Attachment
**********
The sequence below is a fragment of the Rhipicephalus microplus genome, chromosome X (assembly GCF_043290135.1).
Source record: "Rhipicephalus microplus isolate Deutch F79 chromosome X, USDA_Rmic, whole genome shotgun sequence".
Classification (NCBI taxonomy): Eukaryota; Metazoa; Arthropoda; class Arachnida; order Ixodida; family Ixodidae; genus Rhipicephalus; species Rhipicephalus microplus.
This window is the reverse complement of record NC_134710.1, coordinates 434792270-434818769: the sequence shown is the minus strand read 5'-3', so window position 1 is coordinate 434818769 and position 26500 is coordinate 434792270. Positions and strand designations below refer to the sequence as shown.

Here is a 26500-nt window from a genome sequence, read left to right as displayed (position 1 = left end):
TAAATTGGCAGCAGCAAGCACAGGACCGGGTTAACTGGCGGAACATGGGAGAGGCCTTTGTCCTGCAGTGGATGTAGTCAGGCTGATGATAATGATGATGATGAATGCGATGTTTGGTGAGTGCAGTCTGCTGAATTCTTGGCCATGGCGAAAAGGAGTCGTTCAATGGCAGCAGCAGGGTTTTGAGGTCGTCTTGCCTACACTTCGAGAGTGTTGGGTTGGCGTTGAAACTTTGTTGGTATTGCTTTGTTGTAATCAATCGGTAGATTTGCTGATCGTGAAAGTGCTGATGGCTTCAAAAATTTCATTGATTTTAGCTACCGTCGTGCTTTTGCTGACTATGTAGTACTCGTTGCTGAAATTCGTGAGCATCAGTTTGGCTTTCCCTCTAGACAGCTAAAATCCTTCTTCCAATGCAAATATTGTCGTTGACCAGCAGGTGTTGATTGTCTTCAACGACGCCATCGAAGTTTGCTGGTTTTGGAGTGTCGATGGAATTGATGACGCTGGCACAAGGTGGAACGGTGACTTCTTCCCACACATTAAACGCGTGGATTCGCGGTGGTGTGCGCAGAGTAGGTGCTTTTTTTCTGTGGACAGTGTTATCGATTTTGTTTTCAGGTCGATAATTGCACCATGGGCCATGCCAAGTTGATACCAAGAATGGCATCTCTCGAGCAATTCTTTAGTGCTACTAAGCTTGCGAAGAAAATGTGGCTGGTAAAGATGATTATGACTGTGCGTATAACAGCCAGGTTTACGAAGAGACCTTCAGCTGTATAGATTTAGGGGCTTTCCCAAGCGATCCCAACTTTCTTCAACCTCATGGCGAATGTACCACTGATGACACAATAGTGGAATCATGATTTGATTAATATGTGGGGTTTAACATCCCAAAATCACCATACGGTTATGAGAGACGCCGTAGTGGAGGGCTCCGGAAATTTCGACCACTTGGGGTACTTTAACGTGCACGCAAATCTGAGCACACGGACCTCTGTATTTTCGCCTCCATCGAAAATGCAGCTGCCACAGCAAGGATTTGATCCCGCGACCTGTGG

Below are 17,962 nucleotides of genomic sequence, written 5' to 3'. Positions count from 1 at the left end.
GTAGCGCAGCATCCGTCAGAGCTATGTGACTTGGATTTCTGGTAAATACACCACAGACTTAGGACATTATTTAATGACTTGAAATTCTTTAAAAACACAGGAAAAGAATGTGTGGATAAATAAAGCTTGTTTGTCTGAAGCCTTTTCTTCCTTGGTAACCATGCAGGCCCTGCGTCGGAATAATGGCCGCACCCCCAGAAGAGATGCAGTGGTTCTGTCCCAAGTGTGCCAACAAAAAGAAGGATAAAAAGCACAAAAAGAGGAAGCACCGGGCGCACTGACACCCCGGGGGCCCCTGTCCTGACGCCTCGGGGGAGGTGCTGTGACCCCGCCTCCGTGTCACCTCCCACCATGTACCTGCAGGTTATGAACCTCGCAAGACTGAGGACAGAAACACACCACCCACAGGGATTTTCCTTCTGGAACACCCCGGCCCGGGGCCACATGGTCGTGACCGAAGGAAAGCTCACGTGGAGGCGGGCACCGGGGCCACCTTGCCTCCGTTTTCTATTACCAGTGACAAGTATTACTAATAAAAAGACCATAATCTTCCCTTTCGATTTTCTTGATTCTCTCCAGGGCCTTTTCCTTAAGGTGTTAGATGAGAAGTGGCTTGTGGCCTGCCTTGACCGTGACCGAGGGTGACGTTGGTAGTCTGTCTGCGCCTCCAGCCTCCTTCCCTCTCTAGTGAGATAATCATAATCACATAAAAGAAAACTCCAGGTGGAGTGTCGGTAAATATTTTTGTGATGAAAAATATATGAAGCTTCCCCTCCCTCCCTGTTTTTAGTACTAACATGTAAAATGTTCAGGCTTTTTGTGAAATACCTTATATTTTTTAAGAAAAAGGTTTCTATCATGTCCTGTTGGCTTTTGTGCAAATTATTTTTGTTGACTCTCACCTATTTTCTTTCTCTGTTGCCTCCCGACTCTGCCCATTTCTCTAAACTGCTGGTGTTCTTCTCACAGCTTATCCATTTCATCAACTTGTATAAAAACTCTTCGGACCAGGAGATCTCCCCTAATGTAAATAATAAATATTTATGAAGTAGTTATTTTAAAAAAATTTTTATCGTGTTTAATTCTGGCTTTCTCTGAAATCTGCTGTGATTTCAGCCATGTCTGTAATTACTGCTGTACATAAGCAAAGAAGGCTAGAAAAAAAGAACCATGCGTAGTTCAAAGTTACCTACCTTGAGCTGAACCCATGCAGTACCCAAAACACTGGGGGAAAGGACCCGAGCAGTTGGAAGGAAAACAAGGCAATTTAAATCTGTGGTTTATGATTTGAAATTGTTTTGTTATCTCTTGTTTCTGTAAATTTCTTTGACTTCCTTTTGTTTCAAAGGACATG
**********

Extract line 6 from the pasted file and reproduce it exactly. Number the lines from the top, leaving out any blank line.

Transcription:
TAAATTGGCAGCAGCAAGCACAGGACCGGGTTAACTGGCGGAACATGGGAGAGGCCTTTGTCCTGCAGTGGATGTAGTCAGGCTGATGATAATGATGATGATGAATGCGATGTTTGGTGAGTGCAGTCTGCTGAATTCTTGGCCATGGCGAAAAGGAGTCGTTCAATGGCAGCAGCAGGGTTTTGAGGTCGTCTTGCCTACACTTCGAGAGTGTTGGGTTGGCGTTGAAACTTTGTTGGTATTGCTTTGTTGTAATCAATCGGTAGATTTGCTGATCGTGAAAGTGCTGATGGCTTCAAAAATTTCATTGATTTTAGCTACCGTCGTGCTTTTGCTGACTATGTAGTACTCGTTGCTGAAATTCGTGAGCATCAGTTTGGCTTTCCCTCTAGACAGCTAAAATCCTTCTTCCAATGCAAATATTGTCGTTGACCAGCAGGTGTTGATTGTCTTCAACGACGCCATCGAAGTTTGCTGGTTTTGGAGTGTCGATGGAATTGATGACGCTGGCACAAGGTGGAACGGTGACTTCTTCCCACACATTAAACGCGTGGATTCGCGGTGGTGTGCGCAGAGTAGGTGCTTTTTTTCTGTGGACAGTGTTATCGATTTTGTTTTCAGGTCGATAATTGCACCATGGGCCATGCCAAGTTGATACCAAGAATGGCATCTCTCGAGCAATTCTTTAGTGCTACTAAGCTTGCGAAGAAAATGTGGCTGGTAAAGATGATTATGACTGTGCGTATAACAGCCAGGTTTACGAAGAGACCTTCAGCTGTATAGATTTAGGGGCTTTCCCAAGCGATCCCAACTTTCTTCAACCTCATGGCGAATGTACCACTGATGACACAATAGTGGAATCATGATTTGATTAATATGTGGGGTTTAACATCCCAAAATCACCATACGGTTATGAGAGACGCCGTAGTGGAGGGCTCCGGAAATTTCGACCACTTGGGGTACTTTAACGTGCACGCAAATCTGAGCACACGGACCTCTGTATTTTCGCCTCCATCGAAAATGCAGCTGCCACAGCAAGGATTTGATCCCGCGACCTGTGG